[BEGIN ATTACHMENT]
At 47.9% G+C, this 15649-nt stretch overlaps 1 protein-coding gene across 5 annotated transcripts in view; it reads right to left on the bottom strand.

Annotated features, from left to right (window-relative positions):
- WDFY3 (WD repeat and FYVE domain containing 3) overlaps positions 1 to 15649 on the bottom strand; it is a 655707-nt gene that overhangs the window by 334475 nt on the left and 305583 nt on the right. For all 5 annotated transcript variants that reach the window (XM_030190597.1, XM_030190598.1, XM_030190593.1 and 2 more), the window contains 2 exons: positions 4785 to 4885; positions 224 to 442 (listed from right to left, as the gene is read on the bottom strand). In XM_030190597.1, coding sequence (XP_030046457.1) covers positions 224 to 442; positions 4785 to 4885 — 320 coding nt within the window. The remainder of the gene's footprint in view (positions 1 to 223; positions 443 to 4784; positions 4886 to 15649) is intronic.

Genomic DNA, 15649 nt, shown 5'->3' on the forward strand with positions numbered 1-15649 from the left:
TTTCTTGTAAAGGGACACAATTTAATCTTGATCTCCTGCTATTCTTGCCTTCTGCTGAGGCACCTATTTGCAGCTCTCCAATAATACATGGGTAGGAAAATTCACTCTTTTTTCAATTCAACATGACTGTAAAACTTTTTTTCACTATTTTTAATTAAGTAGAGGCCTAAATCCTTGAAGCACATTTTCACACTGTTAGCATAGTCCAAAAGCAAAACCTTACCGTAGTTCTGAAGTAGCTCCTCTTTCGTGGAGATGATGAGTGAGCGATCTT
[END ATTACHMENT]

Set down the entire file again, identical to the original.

At 47.9% G+C, this 15649-nt stretch overlaps 1 protein-coding gene across 5 annotated transcripts in view; it reads right to left on the bottom strand.

Annotated features, from left to right (window-relative positions):
- WDFY3 (WD repeat and FYVE domain containing 3) overlaps positions 1 to 15649 on the bottom strand; it is a 655707-nt gene that overhangs the window by 334475 nt on the left and 305583 nt on the right. For all 5 annotated transcript variants that reach the window (XM_030190597.1, XM_030190598.1, XM_030190593.1 and 2 more), the window contains 2 exons: positions 4785 to 4885; positions 224 to 442 (listed from right to left, as the gene is read on the bottom strand). In XM_030190597.1, coding sequence (XP_030046457.1) covers positions 224 to 442; positions 4785 to 4885 — 320 coding nt within the window. The remainder of the gene's footprint in view (positions 1 to 223; positions 443 to 4784; positions 4886 to 15649) is intronic.

Genomic DNA, 15649 nt, shown 5'->3' on the forward strand with positions numbered 1-15649 from the left:
TTTCTTGTAAAGGGACACAATTTAATCTTGATCTCCTGCTATTCTTGCCTTCTGCTGAGGCACCTATTTGCAGCTCTCCAATAATACATGGGTAGGAAAATTCACTCTTTTTTCAATTCAACATGACTGTAAAACTTTTTTTCACTATTTTTAATTAAGTAGAGGCCTAAATCCTTGAAGCACATTTTCACACTGTTAGCATAGTCCAAAAGCAAAACCTTACCGTAGTTCTGAAGTAGCTCCTCTTTCGTGGAGATGATGAGTGAGCGATCTT